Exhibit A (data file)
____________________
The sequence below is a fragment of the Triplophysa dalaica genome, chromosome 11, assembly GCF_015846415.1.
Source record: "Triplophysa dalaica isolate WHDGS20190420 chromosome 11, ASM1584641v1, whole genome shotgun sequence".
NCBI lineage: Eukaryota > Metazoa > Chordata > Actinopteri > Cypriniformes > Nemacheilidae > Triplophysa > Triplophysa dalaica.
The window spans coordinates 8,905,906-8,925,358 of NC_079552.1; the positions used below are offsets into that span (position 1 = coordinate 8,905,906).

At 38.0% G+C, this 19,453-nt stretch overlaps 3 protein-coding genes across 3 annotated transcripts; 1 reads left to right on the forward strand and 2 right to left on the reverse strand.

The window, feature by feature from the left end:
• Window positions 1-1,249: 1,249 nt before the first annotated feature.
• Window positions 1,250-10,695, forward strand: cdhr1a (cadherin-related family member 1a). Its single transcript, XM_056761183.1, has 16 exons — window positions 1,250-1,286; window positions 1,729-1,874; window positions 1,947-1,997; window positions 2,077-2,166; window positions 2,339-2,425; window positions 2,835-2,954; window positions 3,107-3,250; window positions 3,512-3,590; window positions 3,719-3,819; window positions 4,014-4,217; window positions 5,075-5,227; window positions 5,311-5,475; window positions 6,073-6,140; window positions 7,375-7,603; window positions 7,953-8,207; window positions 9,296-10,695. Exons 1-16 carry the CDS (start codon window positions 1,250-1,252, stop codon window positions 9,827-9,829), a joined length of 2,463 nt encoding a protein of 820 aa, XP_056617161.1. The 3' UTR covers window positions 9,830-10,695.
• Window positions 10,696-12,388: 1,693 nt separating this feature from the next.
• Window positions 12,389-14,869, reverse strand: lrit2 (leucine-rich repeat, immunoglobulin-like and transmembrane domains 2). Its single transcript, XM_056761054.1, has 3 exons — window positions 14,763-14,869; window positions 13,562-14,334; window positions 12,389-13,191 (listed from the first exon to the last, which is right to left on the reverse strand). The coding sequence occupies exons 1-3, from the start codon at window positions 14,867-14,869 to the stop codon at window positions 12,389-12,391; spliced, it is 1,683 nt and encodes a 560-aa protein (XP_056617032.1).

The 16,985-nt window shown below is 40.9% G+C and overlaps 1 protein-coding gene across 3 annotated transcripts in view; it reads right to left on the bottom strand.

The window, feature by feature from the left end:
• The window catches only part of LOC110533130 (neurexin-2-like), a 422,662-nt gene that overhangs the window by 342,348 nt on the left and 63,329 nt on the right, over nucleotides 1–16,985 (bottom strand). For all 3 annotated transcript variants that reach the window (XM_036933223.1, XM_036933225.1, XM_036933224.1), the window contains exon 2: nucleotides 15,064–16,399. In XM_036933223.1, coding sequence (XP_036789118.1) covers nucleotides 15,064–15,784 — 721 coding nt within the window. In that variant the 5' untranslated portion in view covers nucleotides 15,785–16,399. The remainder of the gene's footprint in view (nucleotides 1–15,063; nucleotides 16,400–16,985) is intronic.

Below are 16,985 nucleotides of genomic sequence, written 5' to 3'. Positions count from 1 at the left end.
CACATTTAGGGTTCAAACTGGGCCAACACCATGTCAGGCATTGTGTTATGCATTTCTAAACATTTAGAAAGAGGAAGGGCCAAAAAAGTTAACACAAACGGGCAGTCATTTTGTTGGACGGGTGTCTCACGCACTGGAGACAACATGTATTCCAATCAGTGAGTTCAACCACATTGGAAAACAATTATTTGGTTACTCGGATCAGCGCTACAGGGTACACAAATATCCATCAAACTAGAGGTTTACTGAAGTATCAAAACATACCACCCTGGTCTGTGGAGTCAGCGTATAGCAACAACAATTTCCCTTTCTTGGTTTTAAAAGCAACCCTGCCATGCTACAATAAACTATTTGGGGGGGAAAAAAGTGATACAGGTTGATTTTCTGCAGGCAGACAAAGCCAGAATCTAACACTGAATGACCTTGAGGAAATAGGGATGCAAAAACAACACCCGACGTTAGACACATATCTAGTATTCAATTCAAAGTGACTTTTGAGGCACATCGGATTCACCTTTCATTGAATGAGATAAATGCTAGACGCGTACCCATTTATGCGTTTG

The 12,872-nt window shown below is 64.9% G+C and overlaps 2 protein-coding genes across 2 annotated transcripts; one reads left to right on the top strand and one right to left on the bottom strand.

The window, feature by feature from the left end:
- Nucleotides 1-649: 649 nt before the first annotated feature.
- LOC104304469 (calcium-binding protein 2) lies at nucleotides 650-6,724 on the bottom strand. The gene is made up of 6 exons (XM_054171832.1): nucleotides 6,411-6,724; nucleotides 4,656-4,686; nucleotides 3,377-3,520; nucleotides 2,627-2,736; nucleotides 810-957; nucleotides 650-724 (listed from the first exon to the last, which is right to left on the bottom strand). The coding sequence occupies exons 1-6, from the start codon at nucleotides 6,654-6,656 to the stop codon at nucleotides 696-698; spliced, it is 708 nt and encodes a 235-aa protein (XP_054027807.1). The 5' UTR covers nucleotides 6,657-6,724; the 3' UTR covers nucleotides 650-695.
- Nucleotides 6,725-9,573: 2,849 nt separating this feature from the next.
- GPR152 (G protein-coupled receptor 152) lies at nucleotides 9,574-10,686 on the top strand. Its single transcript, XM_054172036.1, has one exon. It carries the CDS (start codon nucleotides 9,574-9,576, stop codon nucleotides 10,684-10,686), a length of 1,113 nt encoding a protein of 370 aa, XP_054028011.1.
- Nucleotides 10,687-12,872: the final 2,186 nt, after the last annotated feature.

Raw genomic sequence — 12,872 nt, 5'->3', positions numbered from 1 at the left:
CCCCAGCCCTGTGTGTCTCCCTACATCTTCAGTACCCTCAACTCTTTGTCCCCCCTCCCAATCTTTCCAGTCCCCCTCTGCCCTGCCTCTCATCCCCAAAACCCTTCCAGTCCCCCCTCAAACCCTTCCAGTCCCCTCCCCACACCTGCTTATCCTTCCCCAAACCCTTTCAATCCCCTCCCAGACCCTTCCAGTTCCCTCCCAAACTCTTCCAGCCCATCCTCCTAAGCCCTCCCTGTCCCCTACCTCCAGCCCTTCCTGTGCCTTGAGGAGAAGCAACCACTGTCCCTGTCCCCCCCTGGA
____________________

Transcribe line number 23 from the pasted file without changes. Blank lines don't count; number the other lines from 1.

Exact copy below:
Raw genomic sequence — 12,872 nt, 5'->3', positions numbered from 1 at the left: